DAVIES, David John (1879-1935) • Australian Dictionary of Evangelical Biography

DAVIES, David John (1879-1935)

Stephen Judd, ,

DAVIES, DAVID JOHN (b. Oswestry, Wales, 12 Feb 1879; d. Sydney, NSW, 29 June 1935). Anglican clergyman.

The son of the Rev David H Davies of Oswestry and the youngest daughter of William Rees, David John Davies was educated at Alderman Davies School at Neath, South Wales after which, with the benefit of an exhibition he went to Cambridge University. He graduated from Trinity College Cambridge (BA 1903, with a first class in the History Tripos, MA 1908). He received further theological education at Ridley Hall Cambridge, graduating in 1905 and was ordained by the bishop of Ely in 1906 and served as a curate at Holy Trinity Cambridge from 1905 until 1911 while lecturing in history at Emmanuel College.

In 1911, Davies married Grace Augusta, daughter of the Rev A G Lawe of Wiltshire: they had three sons and three daughters. In the same year, Abp Wright (q.v.) of Sydney, on the advice of Bp Chavasse of Liverpool and others, appointed Davies as principal of Moore Theological College in Sydney, a position he held until his death in 1935. Davies, a protestant in churchmanship but a liberal in scholarship worked hard to develop strong standards of scholarship in the college and cultivate close relations with the adjacent University of Sydney. Through his own representations and by his own intellectual standing Davies increased the regard that many academics had for the college. In 1913 he began to lecture in history and economics for the University Extension Board.

Davies worked earnestly with other denominations: in 1915 he was secretary of the Sydney Board of Joint Theological Studies; in 1917 he was invited to deliver the Moorhouse Lectures on 'The Church and the Plain Man'; in 1918 he became a fellow of St Paul's College; between 1931 and 1935 he was president of the NSW Council of Churches. In 1917 Abp Wright appointed Davies as archdeacon without territorial jurisdiction. Like many fellow churchmen, Davies was a freemason.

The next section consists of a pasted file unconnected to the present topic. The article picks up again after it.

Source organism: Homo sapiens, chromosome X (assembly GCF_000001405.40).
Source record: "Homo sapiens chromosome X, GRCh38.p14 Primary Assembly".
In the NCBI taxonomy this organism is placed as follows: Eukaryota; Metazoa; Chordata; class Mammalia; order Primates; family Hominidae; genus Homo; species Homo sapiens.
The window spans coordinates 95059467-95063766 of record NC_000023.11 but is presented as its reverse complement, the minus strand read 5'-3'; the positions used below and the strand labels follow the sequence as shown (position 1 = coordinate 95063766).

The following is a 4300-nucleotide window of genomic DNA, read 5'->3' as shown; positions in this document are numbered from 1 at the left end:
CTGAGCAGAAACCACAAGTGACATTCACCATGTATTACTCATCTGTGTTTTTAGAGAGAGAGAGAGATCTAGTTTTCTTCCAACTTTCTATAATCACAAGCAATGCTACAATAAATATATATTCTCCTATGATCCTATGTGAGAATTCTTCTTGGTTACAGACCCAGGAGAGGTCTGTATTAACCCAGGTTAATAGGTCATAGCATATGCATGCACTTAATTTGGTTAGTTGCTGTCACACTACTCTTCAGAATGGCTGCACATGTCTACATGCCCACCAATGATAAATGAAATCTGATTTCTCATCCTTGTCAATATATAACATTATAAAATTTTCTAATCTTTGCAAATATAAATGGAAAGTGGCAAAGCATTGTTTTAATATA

At Moore College, Davies raised the standard of scholarship and aligned the curriculum with the requirements of the Australian College of Theology. However, the college throughout his tenure suffered from a lack of funds and Davies, a kindly gentleman and scholar rather than an entrepreneur, was not one to overcome this problem. In 1919, the Sydney diocesan synod appointed for the first time a committee of management and control of the college. This committee did not restrict itself to financial management: it eroded the authority of Davies as principal in areas such as academic standards and student admission. This resulted in not inconsiderable friction between principal and college committee.

This friction and the increasing instances of committee interference in student admissions was a vote of no confidence by more conservative evangelicals in the liberal scholarship of Davies. The friction between the two styles of evangelicalism was well illustrated after Abp Wright died in 1933 and Davies put forward Archd Hunkin of Rugby while conservative evangelicals successfully nominated Bp Howard Mowll (q.v.) of West China. Such was the bitterness that Davies with Dean Talbot (q.v.), resigned as vice president of the Anglican Church League and formed the Anglican Fellowship.

Davies' political challenge to the conservative evangelicals was accompanied by health problems. He suffered from asthma and increasingly heart trouble, high blood pressure. His health deteriorated and he died at the age of 56. He was buried at South Head Cemetery.

M L Loane, A Centenary History of Moore Theological College (Sydney 1955); Church Standard 5 July 1935; ACR 11 July 1935

STEPHEN JUDD

 

Electronic Version © Southern Cross College, 2004

Content © Evangelical History Association of Australia and the author, 2004
 

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